Comment: Minimum specs? (Score 2) 45

by Alwin Henseler (#49742185) Attached to: Rate These 53 Sub-$200 Hacker SBCs, Win 1 of 20

Ehh...

Whether something is worth my money or not, depends on what value the thing has to me, in cases where I am spending the money. For whatever reason. Note that "specs" isn't even mentioned in that sentence.

Apparently for you, anything under quad core / 1 Ghz / 1 GB = no value. For others though, that may be different (again: for whatever reason).

Comment: Re:Logjam (Score 1) 42

by bzipitidoo (#49740737) Attached to: How 1990s Encryption Backdoors Put Today's Internet In Jeopardy

Yeah, I thought "Internet in jeopardy" was over the top. It's some serious hindsight to complain that decisions made 20 years ago are screwing up software today. There are so many decisions from the early days we're stuck with now, why are these so special? Because it's security?

The PC has tons of cruft, such as the hard drive partitioning scheme, boot code, the layers and layers of hardware discovery, and memory organization. The platform has been updated repeatedly, with many hard limits raised repeatedly. Hard drive partitions were limited to 10M, then 16M, 33M, 134M, 528M, 2G, 3.2G, 4G, and more, and the source of these limitations were things maximum allowed sector counts, MS-DOS limits, BIOS limits. One of the trickier ones was a 8G limit on the location of the kernel. The boot partition could be larger, so long as the kernel ended up in the first 8G, as the boot code in the BIOS could not seek deeper into the hard drive than that.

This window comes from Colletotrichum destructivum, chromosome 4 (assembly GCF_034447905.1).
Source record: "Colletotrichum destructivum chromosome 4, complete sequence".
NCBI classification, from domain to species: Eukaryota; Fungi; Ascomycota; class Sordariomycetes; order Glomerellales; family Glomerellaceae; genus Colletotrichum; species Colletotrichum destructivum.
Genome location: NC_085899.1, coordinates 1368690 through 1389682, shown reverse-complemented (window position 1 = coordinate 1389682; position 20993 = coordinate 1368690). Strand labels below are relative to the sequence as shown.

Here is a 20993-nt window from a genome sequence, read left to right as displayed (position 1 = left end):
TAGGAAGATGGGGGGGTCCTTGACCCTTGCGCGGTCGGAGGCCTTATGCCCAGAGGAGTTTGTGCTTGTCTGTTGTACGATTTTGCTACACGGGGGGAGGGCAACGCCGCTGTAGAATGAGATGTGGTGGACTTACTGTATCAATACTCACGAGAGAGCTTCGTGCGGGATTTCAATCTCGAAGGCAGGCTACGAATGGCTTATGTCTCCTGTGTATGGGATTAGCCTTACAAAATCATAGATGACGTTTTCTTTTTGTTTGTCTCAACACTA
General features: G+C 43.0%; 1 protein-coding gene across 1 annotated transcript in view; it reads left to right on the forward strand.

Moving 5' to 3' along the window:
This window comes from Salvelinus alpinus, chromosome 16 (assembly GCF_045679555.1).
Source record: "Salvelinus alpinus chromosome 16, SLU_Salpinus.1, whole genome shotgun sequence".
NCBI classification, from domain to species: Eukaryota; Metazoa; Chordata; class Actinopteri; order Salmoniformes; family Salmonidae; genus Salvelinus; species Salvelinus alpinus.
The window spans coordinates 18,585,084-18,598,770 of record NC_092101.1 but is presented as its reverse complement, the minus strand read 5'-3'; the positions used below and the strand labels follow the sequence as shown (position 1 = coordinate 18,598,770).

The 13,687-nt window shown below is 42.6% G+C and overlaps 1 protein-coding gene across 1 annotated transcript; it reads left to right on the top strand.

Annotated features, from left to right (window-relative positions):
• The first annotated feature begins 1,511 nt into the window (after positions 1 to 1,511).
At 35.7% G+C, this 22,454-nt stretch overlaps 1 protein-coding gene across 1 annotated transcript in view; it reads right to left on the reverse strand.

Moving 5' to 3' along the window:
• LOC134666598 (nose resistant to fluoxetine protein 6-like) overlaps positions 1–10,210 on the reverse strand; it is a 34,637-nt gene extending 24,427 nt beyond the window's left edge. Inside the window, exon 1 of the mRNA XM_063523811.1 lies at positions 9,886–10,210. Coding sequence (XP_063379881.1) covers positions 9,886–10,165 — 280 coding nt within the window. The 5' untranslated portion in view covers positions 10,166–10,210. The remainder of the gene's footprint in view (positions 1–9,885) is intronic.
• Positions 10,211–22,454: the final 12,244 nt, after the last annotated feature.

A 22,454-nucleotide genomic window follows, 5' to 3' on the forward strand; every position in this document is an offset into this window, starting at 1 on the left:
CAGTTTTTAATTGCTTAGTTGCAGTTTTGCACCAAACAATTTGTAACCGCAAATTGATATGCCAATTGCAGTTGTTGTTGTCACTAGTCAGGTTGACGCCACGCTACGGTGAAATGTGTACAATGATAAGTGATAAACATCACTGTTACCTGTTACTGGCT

For another stellar example of shortsighted programming, there was the Y2K problem. Many programs made in the 90s failed that test. One program I fixed went from 1999 to 1910. What did they do to make it roll over to 1910? I would have thought 1900 the obvious erroneous year to compute. What they did was convert (current year - 1900) to a string, then take the first two characters, and stick a "19" in front of them. So, 2000-1900 = 100, and the first 2 characters are "10". I didn't have the source code, but I was able to modify the binary to do mod 100 instead, then found the "19" and change that to a "20". It'll break again in 2100, rolling over to 2000, but I very much doubt that software will still be in use then.